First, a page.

PK: They were. And, Vincente was so gifted with his use of Technicolor - the Minnelli Technicolor. His knowledge and use of the great capabilities of that format was right in sync with what Gene wanted to accomplish; the largeness of that. He and Gene were really in sync on everything - Gene always used to feel that you lose the third dimension of choreography in movies, so he always felt like he was struggling to convey the three-dimensional art form of dance in a two-dimensional medium like film. So, one of the things that Gene discovered as he was studying the use of the camera is that color and light can affect the appearance and almost simulate a third dimension. So, their work with the cinematographer, John Alton, on that was very in tune - they used a lot of color in light in the ballet to convey that sense of life in the dance.
PC: Was 3D a consideration for the final sequence - or, perhaps, for the whole film? The method was starting to come into vogue at the time.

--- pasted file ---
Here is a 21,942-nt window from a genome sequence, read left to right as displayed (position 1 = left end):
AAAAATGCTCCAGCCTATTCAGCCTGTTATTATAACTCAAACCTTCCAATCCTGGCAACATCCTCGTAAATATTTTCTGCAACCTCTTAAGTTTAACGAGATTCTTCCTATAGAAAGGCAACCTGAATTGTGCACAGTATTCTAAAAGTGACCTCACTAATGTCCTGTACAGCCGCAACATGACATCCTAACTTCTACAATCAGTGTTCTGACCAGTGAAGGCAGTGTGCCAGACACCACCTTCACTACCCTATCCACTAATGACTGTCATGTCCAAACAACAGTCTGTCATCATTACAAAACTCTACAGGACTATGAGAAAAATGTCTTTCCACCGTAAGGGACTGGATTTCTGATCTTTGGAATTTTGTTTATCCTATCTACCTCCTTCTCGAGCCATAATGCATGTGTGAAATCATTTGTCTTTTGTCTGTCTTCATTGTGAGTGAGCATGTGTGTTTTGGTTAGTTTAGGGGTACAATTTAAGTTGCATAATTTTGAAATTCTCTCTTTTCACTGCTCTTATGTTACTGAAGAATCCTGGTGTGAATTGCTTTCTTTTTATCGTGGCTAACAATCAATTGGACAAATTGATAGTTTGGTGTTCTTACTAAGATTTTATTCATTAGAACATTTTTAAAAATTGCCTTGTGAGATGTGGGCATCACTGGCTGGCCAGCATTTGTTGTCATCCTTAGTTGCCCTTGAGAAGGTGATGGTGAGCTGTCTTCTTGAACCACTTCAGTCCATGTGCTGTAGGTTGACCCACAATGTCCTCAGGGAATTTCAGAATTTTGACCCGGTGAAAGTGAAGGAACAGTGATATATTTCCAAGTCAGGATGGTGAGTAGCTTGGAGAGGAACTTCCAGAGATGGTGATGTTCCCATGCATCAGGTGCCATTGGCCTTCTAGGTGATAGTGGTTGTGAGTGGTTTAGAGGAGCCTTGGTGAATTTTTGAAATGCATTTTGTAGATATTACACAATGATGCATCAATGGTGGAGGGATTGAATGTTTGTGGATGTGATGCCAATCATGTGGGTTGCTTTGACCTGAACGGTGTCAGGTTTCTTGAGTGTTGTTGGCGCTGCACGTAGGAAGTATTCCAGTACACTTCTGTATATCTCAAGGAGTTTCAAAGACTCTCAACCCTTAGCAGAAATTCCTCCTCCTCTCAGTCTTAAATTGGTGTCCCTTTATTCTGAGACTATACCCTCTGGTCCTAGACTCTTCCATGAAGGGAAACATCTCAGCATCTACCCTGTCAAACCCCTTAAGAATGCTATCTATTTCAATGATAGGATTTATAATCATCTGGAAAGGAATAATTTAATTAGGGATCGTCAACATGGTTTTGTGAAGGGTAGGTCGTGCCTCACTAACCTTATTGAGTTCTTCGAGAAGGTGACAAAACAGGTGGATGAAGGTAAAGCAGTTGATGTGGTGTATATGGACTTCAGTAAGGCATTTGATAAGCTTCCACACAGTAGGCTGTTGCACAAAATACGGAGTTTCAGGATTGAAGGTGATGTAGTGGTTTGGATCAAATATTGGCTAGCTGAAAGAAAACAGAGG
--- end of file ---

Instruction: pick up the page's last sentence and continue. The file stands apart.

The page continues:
PK: Not for Gene. They were doing some things in 3D at the time, but they hadn't really worked out the kinks in the technology out yet, so they were really just trying to capture dance as best they could with 2D. I mean, look at what Wim Wenders just did recently - I saw a screening of PINA and at the screening he said, "I watched all of Gene Kelly's movies preparing for PINA." But, it is a more of a stage setup in that, I suppose, whereas Gene was trying to use the dance incorporate the plot into the dance and advance the story of the movie. I kind of wonder if and how he would use the technology that we have available now - he was always looking for new things and new innovations and new ways to capture movement; but, he knew it was a tricky thing, too. I mean, just look at the Jerry Mouse dance…
PC: Another classic clip.
PK: He talked to Maya Deren about it and how you have to ground the animation and you can't just have these figures just floating because then you will lose the power of the dance.
PC: It's a timeless sequence - and it has so few cuts.